However I think a lot of the fun of the game would come from four people bickering with each other, being unable to decide whether their limited actions are best spent helping each other or trying to bust a nearby ghost or make a dash back to ECTO-1.  That level of panic was somewhat missing from our playthrough but, I would imagine, should be a big part of the fun.

Four players argue over whether the best strategy is a straight-up attack, trying to close the nearest gate first or splitting up to confuse their opponent.

Difficulty wise, we sailed through the first mission or two and I felt a bit underwhelmed - as fun as this game looked, was it just a bit too easy?  Missions three and four of the first campaign proved a bit more of a challenge, though, and though we victored in them all there was a feeling they could very quickly have gotten out of hand.  With extra players to co-ordinate and the harder missions I can easilly see how players could lose through some bad luck and poor decisions.

Mission three, for example, saw us try to take care of a major Class 3 spook - but even with three of us teamed up it was a long struggle and poor ol' Winston saw some terrible luck that left him covered in slime constantly.  That meant we effectively had to complete the gates with three useful Ghostbuster and one jammed-up on.  Meanwhile, mission four saw us having to make a mad dash for ECTO-1 at one point to stop the spirit world from running out - it started with hardly any ghosts so we had to keep it topped up pretty constantly.

Mission three, and while Peter (red) drives ECTO-1 to the gate in the top left of the board, the others try to take care of the big giant ghost in the middle.  This would prove to be... a mistake.

Mission four was the closing one of the campaign and the first to feature a fancy-pants named Boss ghost.  This was the one and only spud himself.... Slimer.

I had this figure!  I suspect Slimer's name couldn't go on the toy because Mattel had a trademark on the word "Slime" in a toy context for their He-Man "Slime Pit"
 The Slimer mission was the first one in which closing all the gates wasn't an insta-win.  Instead, it was necessary before you could catch Slimer.  The ghost of John Belushi would run a little circuit around the gates and if he passed one he became more powerful - therefore beating him quickly was the order of the game.

To make matters worse, the Spirit Realm was really light on ghosts, so it was a pretty manic final adventure.  We had to catch and store ghosts to keep the Spirit Realm full up; close gates so the Ghosts couldn't get back out the Spirit Realm; then finally catch Slimer, who was only going to get harder the longer we waited.

Set-up of the fourth mission, with Slimer waiting by the No-Ghost symbol to kick off.
In the end we did victor but this definitely felt the biggest5 challenge of the lot, especially as Slime tokens were shooting out the gates left and right.  One of the complaints I've read about the game online is that it's a bit easy for experienced game players and while I can kinda see that this did still feel like a challenge at this point.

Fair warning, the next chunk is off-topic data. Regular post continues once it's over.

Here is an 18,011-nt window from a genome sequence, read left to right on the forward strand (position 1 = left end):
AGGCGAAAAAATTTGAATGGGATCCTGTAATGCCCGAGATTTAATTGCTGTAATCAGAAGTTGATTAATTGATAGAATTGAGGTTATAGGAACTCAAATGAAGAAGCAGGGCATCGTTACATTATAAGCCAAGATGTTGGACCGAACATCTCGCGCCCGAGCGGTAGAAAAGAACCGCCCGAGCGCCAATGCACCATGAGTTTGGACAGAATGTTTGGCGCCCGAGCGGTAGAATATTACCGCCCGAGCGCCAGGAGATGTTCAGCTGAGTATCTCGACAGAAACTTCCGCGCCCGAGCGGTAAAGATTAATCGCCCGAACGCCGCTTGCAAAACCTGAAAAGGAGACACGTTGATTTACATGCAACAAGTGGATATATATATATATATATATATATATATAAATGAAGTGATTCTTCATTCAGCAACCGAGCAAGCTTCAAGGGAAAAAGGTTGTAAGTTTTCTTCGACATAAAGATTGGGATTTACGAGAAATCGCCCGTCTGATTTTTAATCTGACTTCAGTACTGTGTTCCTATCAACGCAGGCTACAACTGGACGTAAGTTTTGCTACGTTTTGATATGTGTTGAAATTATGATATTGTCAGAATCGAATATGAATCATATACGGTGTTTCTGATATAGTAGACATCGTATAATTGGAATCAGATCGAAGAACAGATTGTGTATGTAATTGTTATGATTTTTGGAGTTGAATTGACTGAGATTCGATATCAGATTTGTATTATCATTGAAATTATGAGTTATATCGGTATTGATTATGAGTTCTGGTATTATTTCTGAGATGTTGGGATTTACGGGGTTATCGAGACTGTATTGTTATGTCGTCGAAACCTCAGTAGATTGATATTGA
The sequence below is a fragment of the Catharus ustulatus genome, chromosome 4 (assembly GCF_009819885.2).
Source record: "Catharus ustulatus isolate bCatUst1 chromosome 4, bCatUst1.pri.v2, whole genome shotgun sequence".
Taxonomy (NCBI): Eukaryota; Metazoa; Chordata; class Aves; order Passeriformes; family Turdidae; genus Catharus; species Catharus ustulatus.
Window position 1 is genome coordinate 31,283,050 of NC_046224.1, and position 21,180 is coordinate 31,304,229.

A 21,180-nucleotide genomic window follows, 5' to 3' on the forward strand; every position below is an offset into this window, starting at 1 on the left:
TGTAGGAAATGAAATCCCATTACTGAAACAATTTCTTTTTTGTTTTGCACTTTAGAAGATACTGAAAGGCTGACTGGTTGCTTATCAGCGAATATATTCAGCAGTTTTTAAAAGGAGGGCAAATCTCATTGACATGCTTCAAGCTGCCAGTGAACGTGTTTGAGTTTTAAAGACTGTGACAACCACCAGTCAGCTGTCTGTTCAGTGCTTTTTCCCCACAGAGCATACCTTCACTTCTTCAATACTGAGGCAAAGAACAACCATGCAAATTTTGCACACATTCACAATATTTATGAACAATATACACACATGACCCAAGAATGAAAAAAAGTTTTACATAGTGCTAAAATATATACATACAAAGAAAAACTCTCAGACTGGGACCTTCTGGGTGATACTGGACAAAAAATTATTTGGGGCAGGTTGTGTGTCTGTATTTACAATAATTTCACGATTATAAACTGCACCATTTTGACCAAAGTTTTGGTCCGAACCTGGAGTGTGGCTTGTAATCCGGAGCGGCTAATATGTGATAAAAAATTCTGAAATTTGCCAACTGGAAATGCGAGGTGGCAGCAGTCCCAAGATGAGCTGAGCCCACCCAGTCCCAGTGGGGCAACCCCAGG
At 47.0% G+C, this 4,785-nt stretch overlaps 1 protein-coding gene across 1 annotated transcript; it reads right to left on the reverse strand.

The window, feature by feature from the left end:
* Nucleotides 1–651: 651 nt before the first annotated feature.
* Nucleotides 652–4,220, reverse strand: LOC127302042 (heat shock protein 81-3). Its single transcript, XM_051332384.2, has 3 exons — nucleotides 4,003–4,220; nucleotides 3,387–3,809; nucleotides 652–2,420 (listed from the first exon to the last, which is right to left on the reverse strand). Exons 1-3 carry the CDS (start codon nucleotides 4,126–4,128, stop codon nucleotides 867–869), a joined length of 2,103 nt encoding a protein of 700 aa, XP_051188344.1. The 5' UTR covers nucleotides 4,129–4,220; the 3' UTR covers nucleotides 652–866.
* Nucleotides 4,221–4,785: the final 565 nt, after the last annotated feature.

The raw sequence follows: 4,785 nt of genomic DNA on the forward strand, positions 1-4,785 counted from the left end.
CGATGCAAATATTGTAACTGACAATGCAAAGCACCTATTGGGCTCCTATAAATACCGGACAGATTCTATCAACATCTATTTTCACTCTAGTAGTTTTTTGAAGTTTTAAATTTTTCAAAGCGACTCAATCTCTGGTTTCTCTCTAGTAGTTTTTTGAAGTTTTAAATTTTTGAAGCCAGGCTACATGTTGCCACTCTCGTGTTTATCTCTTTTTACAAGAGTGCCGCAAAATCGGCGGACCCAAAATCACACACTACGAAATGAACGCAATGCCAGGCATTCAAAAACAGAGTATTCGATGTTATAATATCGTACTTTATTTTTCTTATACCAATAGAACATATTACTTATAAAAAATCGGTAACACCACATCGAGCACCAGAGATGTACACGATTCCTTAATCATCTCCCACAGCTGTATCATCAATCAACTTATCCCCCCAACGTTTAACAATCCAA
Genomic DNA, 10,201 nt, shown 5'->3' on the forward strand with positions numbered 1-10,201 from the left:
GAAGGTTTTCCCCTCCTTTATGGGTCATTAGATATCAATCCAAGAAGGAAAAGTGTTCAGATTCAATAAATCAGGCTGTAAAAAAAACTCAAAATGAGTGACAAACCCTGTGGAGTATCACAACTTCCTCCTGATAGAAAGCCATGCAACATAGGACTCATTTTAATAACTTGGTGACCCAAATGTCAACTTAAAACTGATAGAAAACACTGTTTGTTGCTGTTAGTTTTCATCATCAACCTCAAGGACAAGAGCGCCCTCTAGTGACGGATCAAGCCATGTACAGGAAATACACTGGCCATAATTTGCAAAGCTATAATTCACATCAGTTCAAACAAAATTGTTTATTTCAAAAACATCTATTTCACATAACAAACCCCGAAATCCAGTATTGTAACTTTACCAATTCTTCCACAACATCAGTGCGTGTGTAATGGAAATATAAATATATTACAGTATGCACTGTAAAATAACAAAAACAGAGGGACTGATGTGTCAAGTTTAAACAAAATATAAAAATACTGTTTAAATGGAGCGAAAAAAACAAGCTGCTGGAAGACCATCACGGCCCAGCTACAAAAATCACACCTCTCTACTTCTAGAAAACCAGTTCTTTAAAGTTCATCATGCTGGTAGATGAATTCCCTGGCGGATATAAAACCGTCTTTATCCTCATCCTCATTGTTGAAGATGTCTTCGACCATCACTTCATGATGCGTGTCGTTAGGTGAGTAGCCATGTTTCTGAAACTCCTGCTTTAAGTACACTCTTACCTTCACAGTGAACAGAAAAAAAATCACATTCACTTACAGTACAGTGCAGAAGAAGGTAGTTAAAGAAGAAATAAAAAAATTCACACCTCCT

When we put our last Stream token on Slimer and stuck him in the trap, Sister Superior and I felt like kings and put the box away with a happiness that made us confident we'd try and play it again sometime soon,

The last moment of the fourth mission.  Those donut-shaped tokens are Stream tokens to track how much damage a Ghost has taken and from who - Winston got the fifth and final one on Slimer to finish this mission of.

If I have a complaint, it's not so much the game I received as the game I didn't receive... 

The game was a hugely successful Kickstarter project - like, $1.5 million successful, which isn't bad for a board game based on a film which came out the year I was born.  The game was popular enough to rake up a huge list of stretch goals and so Kickstarter pledgers who signed up to the "Mass Hysteria" level - that's $125 USD - were in line for a huge list of extras.

The below picture shows everything you got at Mass Hysteria.  As well as a Kickstarter exclusive version of the box and additional red-coloured "Impossible Mode" versions of all the core games ghosts there were a host of unique Ghostbuster figures (including female Ghostbusters, with secretary Janine and goth Kylie from Extreme Ghostbusters represented) and a bunch of new ghosts, board tiles and missions. This even includes board tiles and ghosts to represent major characters from the films and cartoon show as opposed to the more generic ghosts that make up the core game. 

Even one of the three boss monsters and the theoretical lead one is, ultimately, a Captain Ersatz for the first movie's Gozer - the real deal was one of the Kickstarter additional items.

Click to embiggen to see all the things available in the "Mass Hysteria" mega-pledge.